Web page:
Letter to The Hoot: Sour grapes?
The Hindu has been lambasted by a former employee for doing all the right things,
feels S BALAJI. Is there anything wrong in having `internal censors', he asks.
Wednesday, Mar 30 14:16:58, 2011
I am a longtime reader of The Hindu and have my likes and dislikes in equal measure for the paper. The article 'Inside newspapers and governments' by Malarvizhi Jayanth makes an interesting read but does not help one to arrive at any conclusion about the newspaper. It excites the detractors of The Hindu as much as Wikileaks excites The Hindu and its ardent readers.
She points out that the newspaper has “internal censors” and it is not a surprise that it scrutinises every report. It only adds weight to the credibility of The Hindu. Also, the editors are responsible for content as much as the journalists. I have sent nearly 30 letters to The Hindu and had 4 or 5 published. The internal censors had decided that the rest were not good enough.
Then there is the issue of credibility of evidence in investigative journalism. As a reader, I would definitely rank credibility very highly (sadly missing in most exposé journalism, especially by 24/7 news channels). Take the instance of booth capturing. No one denies its existence in Tamil Nadu. Even The Hindu did some coverage in its sister publication, The Frontline (http://www.hindu.com/fline/fl2402/stories/20070209002603800.htm). While complaining about the lack of coverage for her findings, the writer fails to tell us about the nature of the supporting evidence apart from personal evidence. How credible is "personal evidence"? Is that enough for an article to be published? What if the politician offers a better counter argument? Wikileaks gains credibility from the fact that it is now well accepted and the US Government has not denied the existence of those cables. It is a separate question whether The Hindu should be publishing Wikileaks findings in the first place, given that they contain mere opinions backed by circumstantial evidences.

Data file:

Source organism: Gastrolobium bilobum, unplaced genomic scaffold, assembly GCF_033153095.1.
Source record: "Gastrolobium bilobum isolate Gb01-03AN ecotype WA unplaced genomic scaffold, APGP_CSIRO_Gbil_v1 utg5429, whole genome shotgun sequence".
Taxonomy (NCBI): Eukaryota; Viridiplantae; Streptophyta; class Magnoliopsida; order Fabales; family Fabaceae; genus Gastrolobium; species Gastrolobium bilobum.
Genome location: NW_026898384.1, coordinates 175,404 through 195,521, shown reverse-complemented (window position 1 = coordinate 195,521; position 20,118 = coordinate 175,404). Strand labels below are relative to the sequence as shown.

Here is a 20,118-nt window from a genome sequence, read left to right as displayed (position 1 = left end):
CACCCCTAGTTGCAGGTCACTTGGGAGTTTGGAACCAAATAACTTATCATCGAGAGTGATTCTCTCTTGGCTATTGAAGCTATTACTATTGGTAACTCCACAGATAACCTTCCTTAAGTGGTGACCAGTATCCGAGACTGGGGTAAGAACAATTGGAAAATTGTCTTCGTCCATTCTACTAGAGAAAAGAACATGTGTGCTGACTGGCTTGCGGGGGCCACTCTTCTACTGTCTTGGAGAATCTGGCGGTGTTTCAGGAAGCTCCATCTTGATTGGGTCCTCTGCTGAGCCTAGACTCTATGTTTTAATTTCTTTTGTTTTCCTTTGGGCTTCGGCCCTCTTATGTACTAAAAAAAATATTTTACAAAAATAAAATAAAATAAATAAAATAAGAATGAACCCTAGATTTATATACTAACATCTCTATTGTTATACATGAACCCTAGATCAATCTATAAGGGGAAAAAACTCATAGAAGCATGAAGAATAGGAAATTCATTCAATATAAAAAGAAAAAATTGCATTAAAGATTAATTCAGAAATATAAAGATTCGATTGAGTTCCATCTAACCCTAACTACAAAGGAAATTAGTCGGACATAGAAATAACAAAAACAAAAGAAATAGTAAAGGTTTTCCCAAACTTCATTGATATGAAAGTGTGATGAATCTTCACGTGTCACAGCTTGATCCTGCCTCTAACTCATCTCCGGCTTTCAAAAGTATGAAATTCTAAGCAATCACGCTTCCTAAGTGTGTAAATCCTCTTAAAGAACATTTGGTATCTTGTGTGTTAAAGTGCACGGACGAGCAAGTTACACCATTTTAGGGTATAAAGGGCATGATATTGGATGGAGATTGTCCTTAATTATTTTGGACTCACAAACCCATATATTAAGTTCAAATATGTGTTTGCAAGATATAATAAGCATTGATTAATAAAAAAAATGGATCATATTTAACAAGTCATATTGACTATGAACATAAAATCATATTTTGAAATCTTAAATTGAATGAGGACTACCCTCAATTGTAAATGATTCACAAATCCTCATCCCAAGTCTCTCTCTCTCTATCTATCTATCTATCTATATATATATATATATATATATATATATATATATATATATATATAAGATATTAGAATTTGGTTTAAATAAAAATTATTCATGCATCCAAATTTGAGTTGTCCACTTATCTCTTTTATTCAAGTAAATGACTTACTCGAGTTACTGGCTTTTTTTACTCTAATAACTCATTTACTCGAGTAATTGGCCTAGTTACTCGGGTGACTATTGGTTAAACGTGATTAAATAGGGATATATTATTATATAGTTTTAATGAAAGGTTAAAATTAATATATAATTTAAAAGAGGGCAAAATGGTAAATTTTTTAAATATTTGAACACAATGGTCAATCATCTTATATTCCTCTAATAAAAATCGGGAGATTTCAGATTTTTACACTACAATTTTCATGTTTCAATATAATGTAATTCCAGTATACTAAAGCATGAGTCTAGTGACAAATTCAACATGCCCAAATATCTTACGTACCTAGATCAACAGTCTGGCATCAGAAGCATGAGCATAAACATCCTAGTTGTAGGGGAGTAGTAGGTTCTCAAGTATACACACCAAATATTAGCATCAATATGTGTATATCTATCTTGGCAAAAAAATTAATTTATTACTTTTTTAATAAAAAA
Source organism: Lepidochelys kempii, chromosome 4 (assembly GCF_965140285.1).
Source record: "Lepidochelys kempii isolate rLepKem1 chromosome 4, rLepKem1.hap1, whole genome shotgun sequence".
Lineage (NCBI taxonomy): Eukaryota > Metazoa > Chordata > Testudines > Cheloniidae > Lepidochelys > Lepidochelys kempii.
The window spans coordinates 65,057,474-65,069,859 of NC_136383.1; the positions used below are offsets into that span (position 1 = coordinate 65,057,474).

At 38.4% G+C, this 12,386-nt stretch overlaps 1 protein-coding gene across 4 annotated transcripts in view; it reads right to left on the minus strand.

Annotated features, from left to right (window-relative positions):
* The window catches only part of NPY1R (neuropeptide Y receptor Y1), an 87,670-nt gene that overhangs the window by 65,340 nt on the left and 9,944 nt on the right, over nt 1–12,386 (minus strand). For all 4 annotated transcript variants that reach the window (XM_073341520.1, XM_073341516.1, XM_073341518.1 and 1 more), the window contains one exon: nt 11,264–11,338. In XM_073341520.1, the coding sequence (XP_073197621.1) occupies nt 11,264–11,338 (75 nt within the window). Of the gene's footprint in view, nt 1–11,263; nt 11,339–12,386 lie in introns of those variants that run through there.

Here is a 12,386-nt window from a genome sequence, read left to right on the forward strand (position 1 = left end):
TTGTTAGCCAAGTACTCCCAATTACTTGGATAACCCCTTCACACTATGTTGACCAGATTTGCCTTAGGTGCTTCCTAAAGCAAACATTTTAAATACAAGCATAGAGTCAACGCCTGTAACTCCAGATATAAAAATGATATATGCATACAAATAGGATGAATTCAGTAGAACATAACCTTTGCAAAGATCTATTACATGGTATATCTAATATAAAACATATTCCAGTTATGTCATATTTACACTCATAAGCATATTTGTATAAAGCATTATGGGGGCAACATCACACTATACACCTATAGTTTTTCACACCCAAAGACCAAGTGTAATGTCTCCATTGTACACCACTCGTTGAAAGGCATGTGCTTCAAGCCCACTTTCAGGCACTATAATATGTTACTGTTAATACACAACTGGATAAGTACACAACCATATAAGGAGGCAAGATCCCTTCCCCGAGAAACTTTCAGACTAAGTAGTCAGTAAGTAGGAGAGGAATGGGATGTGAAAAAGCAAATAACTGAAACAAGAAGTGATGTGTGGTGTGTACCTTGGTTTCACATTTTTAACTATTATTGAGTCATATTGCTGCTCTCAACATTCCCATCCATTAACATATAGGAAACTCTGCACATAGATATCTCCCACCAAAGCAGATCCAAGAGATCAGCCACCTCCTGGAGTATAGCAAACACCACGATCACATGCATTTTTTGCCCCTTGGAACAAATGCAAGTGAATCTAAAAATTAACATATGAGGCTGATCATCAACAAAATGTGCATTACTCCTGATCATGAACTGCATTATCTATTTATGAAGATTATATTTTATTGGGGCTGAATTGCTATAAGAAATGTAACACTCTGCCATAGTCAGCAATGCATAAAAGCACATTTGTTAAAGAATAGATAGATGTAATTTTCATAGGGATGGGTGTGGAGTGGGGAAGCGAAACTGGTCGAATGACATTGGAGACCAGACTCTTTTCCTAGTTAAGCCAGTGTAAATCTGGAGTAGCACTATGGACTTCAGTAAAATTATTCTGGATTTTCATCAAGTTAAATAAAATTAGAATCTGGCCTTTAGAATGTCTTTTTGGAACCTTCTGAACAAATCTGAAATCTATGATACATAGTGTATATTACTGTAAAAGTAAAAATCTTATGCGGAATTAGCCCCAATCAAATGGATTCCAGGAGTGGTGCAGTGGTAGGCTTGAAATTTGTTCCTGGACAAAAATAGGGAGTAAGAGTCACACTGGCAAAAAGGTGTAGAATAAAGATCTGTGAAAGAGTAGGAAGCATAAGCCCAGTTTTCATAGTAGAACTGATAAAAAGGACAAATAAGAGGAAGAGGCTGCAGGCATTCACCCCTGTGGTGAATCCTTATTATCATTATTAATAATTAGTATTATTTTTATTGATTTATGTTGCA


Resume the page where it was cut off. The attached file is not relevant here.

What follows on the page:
The issues investigated by the writer are very important. If the writer felt that the “internal censor” is not giving adequate importance, why didn’t she approach other senior journalists and seek support for her work? She could have even collaborated with them. Did she try blogging? Did she approach other organisations for taking actions on those issues and add some more credibility to her work? Given the relative “inexperience” of the writer in journalism, I don’t see anything wrong in working with senior journalists. There are journalists in The Hindu who are well reputed for reporting on social issues.
The writer is perplexed “about why a newspaper that will publish Sainath chose to dance over a tightrope when it came to the Tamil Nadu government’’. The latter part of the statement is the writer’s opinion which has not been backed by enough evidence. Also, P.Sainath has credibility because he has worked for more than a decade on social issues. It baffles a reader as to why the newspaper should be giving the same respect to her work in less than 3 years of her association with them.
Finally, while the writer must be appreciated for her honesty in disclosing the fact that she quit due to a dispute over pay, it also helps the reader to dismiss the entire article as a piece of “sour grapes.”